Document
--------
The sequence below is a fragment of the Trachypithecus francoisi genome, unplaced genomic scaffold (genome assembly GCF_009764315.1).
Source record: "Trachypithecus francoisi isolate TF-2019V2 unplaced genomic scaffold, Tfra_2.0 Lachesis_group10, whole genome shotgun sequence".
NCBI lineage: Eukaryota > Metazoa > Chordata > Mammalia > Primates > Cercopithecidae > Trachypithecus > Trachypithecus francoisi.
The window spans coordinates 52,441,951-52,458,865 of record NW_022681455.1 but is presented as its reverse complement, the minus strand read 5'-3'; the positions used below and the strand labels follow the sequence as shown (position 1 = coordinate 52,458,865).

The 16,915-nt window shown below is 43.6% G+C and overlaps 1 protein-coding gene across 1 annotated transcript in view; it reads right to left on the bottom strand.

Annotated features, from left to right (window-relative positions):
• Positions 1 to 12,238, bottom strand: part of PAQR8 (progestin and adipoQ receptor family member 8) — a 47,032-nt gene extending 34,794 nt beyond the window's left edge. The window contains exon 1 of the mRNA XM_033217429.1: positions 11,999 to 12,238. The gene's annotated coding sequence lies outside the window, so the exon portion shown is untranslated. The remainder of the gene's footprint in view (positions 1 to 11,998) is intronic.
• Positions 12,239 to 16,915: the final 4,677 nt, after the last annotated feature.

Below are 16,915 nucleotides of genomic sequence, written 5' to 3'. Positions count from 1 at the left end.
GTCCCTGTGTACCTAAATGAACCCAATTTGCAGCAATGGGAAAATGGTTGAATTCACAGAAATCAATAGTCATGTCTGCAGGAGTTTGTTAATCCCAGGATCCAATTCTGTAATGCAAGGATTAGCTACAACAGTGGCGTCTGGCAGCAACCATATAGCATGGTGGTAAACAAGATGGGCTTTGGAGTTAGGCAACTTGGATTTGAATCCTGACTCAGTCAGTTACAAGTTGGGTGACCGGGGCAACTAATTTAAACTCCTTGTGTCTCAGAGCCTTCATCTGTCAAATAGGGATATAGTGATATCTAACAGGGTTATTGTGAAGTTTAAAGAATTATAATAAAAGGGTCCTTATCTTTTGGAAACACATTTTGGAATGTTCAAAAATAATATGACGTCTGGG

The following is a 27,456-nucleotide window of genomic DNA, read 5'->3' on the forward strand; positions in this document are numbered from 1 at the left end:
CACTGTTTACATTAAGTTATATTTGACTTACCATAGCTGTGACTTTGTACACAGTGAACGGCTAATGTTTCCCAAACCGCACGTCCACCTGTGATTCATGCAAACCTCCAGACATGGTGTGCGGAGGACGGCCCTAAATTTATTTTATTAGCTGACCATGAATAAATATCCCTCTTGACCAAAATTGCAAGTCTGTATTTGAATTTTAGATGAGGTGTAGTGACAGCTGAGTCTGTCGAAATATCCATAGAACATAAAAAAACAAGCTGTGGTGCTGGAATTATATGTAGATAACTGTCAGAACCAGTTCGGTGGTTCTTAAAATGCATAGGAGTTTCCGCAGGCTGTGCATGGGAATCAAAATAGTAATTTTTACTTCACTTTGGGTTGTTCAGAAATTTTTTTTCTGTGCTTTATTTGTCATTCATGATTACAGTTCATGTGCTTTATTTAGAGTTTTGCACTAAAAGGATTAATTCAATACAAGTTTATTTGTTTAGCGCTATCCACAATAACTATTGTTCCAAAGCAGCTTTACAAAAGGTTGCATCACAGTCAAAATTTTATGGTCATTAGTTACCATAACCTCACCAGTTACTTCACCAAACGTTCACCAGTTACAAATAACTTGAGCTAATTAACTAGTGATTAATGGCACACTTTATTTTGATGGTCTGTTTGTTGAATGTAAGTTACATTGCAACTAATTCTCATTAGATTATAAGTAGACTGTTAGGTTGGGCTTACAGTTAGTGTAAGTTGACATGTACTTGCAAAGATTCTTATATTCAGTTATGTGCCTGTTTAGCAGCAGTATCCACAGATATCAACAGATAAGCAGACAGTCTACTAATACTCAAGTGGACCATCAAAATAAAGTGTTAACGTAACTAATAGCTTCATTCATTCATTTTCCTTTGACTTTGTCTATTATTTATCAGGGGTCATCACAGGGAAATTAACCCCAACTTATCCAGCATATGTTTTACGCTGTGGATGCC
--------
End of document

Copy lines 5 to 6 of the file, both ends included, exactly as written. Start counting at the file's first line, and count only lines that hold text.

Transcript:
The 16,915-nt window shown below is 43.6% G+C and overlaps 1 protein-coding gene across 1 annotated transcript in view; it reads right to left on the bottom strand.

Annotated features, from left to right (window-relative positions):